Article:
It is also physically exhausting as wearing PPEs, which includes gloves, face masks, face shield, coveralls, shoe covers, hairnet, etc, for 12 hours is not easy, especially in Patna’s hot weather. We get rashes on the face and constant pressure induced headaches because of the face shield. We also have to keep on motivating each other round the clock to push through these difficult times.

For instance, each time someone steps out of the hospital to use the washroom, the PPE gets contaminated and needs to be changed. But this is not possible as PPEs are expensive and are in limited supply. So, we try to limit our washroom visits by not drinking enough water or eating less. We are mostly soaked in sweat because it is very suffocating. 

Dr Nimrat Kaur all clad in PPE and at work in the COVID-19 treatment centre in Patna, Bihar.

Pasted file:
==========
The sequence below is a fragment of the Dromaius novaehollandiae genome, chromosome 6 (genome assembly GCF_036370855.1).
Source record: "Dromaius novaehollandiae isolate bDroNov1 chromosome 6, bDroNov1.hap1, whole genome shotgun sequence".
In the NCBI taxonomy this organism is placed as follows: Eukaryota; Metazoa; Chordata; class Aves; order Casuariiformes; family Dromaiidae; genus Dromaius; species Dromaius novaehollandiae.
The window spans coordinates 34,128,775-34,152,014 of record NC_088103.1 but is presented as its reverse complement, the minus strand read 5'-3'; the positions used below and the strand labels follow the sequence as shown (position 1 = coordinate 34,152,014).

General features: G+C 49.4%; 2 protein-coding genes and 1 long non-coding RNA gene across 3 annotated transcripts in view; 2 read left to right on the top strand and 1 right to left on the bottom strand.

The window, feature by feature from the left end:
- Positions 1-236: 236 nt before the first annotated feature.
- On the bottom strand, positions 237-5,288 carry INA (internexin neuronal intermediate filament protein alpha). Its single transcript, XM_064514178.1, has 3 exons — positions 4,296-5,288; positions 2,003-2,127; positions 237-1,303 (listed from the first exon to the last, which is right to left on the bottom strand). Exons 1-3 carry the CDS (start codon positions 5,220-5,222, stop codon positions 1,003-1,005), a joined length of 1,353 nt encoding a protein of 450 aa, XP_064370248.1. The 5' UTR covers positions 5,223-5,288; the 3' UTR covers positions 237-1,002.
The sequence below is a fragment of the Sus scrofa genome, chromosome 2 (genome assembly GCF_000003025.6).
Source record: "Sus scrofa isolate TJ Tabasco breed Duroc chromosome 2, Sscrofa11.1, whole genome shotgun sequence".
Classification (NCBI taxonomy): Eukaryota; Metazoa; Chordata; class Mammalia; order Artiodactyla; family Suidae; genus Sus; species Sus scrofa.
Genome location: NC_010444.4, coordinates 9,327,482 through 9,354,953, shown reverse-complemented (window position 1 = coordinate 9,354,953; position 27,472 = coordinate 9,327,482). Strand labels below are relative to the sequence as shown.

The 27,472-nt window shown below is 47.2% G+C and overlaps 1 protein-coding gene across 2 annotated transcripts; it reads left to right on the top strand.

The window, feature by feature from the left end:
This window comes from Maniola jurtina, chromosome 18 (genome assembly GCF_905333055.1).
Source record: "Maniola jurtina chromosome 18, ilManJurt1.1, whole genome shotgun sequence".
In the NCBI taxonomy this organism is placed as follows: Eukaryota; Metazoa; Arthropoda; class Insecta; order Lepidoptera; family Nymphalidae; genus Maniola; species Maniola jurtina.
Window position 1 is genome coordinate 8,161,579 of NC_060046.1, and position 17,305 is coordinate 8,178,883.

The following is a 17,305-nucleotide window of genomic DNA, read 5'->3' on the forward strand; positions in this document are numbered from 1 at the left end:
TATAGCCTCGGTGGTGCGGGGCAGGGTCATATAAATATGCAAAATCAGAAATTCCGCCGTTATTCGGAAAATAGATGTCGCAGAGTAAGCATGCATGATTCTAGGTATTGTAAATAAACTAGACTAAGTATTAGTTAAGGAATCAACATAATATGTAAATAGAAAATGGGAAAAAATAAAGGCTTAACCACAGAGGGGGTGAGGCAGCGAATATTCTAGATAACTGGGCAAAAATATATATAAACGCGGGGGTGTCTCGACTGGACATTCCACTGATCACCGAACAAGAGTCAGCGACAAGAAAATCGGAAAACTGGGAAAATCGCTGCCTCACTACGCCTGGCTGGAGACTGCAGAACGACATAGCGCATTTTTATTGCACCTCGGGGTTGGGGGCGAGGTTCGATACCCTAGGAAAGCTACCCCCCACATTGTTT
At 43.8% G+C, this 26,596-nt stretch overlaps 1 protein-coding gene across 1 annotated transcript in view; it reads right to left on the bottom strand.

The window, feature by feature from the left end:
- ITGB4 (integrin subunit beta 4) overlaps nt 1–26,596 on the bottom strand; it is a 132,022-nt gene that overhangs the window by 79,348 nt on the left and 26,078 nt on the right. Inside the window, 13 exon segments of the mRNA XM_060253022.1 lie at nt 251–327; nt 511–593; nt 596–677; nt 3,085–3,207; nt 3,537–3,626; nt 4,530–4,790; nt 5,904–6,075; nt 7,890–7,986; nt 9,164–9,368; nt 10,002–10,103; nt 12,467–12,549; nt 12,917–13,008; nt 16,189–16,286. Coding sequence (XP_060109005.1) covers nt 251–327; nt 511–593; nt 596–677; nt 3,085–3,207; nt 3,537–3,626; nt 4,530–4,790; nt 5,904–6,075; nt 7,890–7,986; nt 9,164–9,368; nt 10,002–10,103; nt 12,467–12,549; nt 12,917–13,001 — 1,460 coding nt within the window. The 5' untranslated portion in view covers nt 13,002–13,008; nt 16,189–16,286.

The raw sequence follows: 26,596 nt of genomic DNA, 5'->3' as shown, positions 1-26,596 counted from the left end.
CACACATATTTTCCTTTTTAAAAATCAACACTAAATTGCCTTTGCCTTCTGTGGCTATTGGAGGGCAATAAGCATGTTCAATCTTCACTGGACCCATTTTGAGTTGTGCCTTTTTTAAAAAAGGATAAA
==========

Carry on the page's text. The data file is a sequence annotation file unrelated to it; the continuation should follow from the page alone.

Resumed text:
HS: What kind of shortfalls has the pandemic exposed in India’s healthcare system?

NK: I personally believe that with this pandemic, we have all realised the importance of strengthening our public healthcare infrastructure. So far, we have seen that the maximum of the cases this virus has seen, can be managed in a low resource setting healthcare facility. We have a huge number of primary healthcare centres across the nation that could have been utilised in managing many of the cases that we are now seeing across rural India.


HS: When and how do you think the pandemic will come to an end?


NK: The new normal is reduced physical interaction, increased levels of infection prevention control and working under severe stress. The only preventative things people can do in these environments is to regularly wash hands, cough into elbows, avoid spitting and if they feel unwell, try to keep some distance from others - especially older people or those who suffer from other illnesses.

It is also essential for people to pay extra attention to their mental health. These are tough times and we all need support. Be close to your loved ones and try to share your feelings with people you trust. Things will get worse before they get better, so we have to collectively go through this phase and move on. 
Edited by Rekha Balakrishnan